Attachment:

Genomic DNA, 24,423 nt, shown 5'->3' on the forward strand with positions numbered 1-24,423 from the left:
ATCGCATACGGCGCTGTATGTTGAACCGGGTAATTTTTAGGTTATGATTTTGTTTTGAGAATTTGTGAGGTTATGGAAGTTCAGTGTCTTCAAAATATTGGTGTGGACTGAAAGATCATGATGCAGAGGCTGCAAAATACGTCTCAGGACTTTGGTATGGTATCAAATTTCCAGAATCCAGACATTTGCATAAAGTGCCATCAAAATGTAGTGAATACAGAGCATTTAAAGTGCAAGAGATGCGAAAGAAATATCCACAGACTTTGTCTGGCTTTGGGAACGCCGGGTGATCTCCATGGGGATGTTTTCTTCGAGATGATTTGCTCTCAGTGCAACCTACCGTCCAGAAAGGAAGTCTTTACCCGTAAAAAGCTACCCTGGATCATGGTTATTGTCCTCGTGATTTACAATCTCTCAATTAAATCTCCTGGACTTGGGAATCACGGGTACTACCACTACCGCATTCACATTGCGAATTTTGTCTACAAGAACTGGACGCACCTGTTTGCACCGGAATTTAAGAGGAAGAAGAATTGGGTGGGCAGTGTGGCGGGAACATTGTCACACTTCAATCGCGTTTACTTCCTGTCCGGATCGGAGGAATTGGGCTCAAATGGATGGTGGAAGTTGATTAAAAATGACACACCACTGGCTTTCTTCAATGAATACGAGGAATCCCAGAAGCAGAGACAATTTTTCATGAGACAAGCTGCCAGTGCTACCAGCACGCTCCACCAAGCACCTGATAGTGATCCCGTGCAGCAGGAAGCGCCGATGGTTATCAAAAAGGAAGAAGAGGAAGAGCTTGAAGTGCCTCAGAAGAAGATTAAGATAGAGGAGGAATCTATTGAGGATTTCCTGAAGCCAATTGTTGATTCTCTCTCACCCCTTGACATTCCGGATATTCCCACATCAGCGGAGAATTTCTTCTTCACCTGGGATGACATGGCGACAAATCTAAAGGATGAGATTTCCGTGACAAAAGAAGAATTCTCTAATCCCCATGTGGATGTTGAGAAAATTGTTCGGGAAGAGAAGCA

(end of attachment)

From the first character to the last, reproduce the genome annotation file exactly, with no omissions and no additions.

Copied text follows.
Genomic DNA, 24,423 nt, shown 5'->3' on the forward strand with positions numbered 1-24,423 from the left:
ATCGCATACGGCGCTGTATGTTGAACCGGGTAATTTTTAGGTTATGATTTTGTTTTGAGAATTTGTGAGGTTATGGAAGTTCAGTGTCTTCAAAATATTGGTGTGGACTGAAAGATCATGATGCAGAGGCTGCAAAATACGTCTCAGGACTTTGGTATGGTATCAAATTTCCAGAATCCAGACATTTGCATAAAGTGCCATCAAAATGTAGTGAATACAGAGCATTTAAAGTGCAAGAGATGCGAAAGAAATATCCACAGACTTTGTCTGGCTTTGGGAACGCCGGGTGATCTCCATGGGGATGTTTTCTTCGAGATGATTTGCTCTCAGTGCAACCTACCGTCCAGAAAGGAAGTCTTTACCCGTAAAAAGCTACCCTGGATCATGGTTATTGTCCTCGTGATTTACAATCTCTCAATTAAATCTCCTGGACTTGGGAATCACGGGTACTACCACTACCGCATTCACATTGCGAATTTTGTCTACAAGAACTGGACGCACCTGTTTGCACCGGAATTTAAGAGGAAGAAGAATTGGGTGGGCAGTGTGGCGGGAACATTGTCACACTTCAATCGCGTTTACTTCCTGTCCGGATCGGAGGAATTGGGCTCAAATGGATGGTGGAAGTTGATTAAAAATGACACACCACTGGCTTTCTTCAATGAATACGAGGAATCCCAGAAGCAGAGACAATTTTTCATGAGACAAGCTGCCAGTGCTACCAGCACGCTCCACCAAGCACCTGATAGTGATCCCGTGCAGCAGGAAGCGCCGATGGTTATCAAAAAGGAAGAAGAGGAAGAGCTTGAAGTGCCTCAGAAGAAGATTAAGATAGAGGAGGAATCTATTGAGGATTTCCTGAAGCCAATTGTTGATTCTCTCTCACCCCTTGACATTCCGGATATTCCCACATCAGCGGAGAATTTCTTCTTCACCTGGGATGACATGGCGACAAATCTAAAGGATGAGATTTCCGTGACAAAAGAAGAATTCTCTAATCCCCATGTGGATGTTGAGAAAATTGTTCGGGAAGAGAAGCA